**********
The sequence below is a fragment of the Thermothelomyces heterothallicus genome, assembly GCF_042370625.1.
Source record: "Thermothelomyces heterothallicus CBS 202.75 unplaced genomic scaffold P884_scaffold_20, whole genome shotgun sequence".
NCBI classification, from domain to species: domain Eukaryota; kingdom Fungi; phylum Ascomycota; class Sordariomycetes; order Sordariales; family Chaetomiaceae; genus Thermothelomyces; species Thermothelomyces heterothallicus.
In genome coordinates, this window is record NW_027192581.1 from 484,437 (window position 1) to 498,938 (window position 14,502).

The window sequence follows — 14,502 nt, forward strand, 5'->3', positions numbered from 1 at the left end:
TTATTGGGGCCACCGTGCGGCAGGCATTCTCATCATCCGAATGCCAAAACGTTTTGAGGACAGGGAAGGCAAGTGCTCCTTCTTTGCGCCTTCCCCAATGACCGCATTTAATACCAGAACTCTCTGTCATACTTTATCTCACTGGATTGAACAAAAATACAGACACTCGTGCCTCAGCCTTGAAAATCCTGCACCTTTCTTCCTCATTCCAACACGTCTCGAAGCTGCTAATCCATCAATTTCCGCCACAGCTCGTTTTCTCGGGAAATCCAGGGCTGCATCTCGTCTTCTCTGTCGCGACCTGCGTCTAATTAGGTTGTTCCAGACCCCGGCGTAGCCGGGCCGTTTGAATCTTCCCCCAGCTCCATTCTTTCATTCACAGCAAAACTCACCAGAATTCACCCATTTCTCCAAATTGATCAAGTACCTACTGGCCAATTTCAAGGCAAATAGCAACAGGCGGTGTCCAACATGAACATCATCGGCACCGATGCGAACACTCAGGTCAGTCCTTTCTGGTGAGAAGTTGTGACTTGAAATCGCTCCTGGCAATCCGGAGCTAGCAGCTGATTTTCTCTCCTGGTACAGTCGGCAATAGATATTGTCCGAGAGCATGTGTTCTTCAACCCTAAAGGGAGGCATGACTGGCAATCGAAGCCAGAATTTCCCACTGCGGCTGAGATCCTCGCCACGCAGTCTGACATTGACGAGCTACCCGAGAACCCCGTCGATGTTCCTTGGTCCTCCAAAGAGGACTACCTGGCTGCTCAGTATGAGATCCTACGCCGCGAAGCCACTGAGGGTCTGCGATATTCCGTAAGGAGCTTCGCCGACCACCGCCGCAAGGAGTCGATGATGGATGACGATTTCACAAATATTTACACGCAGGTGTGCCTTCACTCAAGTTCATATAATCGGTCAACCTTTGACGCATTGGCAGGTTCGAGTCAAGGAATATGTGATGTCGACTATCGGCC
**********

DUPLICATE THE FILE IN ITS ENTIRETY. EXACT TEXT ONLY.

The sequence below is a fragment of the Thermothelomyces heterothallicus genome, assembly GCF_042370625.1.
Source record: "Thermothelomyces heterothallicus CBS 202.75 unplaced genomic scaffold P884_scaffold_20, whole genome shotgun sequence".
NCBI classification, from domain to species: domain Eukaryota; kingdom Fungi; phylum Ascomycota; class Sordariomycetes; order Sordariales; family Chaetomiaceae; genus Thermothelomyces; species Thermothelomyces heterothallicus.
In genome coordinates, this window is record NW_027192581.1 from 484,437 (window position 1) to 498,938 (window position 14,502).

The window sequence follows — 14,502 nt, forward strand, 5'->3', positions numbered from 1 at the left end:
TTATTGGGGCCACCGTGCGGCAGGCATTCTCATCATCCGAATGCCAAAACGTTTTGAGGACAGGGAAGGCAAGTGCTCCTTCTTTGCGCCTTCCCCAATGACCGCATTTAATACCAGAACTCTCTGTCATACTTTATCTCACTGGATTGAACAAAAATACAGACACTCGTGCCTCAGCCTTGAAAATCCTGCACCTTTCTTCCTCATTCCAACACGTCTCGAAGCTGCTAATCCATCAATTTCCGCCACAGCTCGTTTTCTCGGGAAATCCAGGGCTGCATCTCGTCTTCTCTGTCGCGACCTGCGTCTAATTAGGTTGTTCCAGACCCCGGCGTAGCCGGGCCGTTTGAATCTTCCCCCAGCTCCATTCTTTCATTCACAGCAAAACTCACCAGAATTCACCCATTTCTCCAAATTGATCAAGTACCTACTGGCCAATTTCAAGGCAAATAGCAACAGGCGGTGTCCAACATGAACATCATCGGCACCGATGCGAACACTCAGGTCAGTCCTTTCTGGTGAGAAGTTGTGACTTGAAATCGCTCCTGGCAATCCGGAGCTAGCAGCTGATTTTCTCTCCTGGTACAGTCGGCAATAGATATTGTCCGAGAGCATGTGTTCTTCAACCCTAAAGGGAGGCATGACTGGCAATCGAAGCCAGAATTTCCCACTGCGGCTGAGATCCTCGCCACGCAGTCTGACATTGACGAGCTACCCGAGAACCCCGTCGATGTTCCTTGGTCCTCCAAAGAGGACTACCTGGCTGCTCAGTATGAGATCCTACGCCGCGAAGCCACTGAGGGTCTGCGATATTCCGTAAGGAGCTTCGCCGACCACCGCCGCAAGGAGTCGATGATGGATGACGATTTCACAAATATTTACACGCAGGTGTGCCTTCACTCAAGTTCATATAATCGGTCAACCTTTGACGCATTGGCAGGTTCGAGTCAAGGAATATGTGATGTCGACTATCGGCC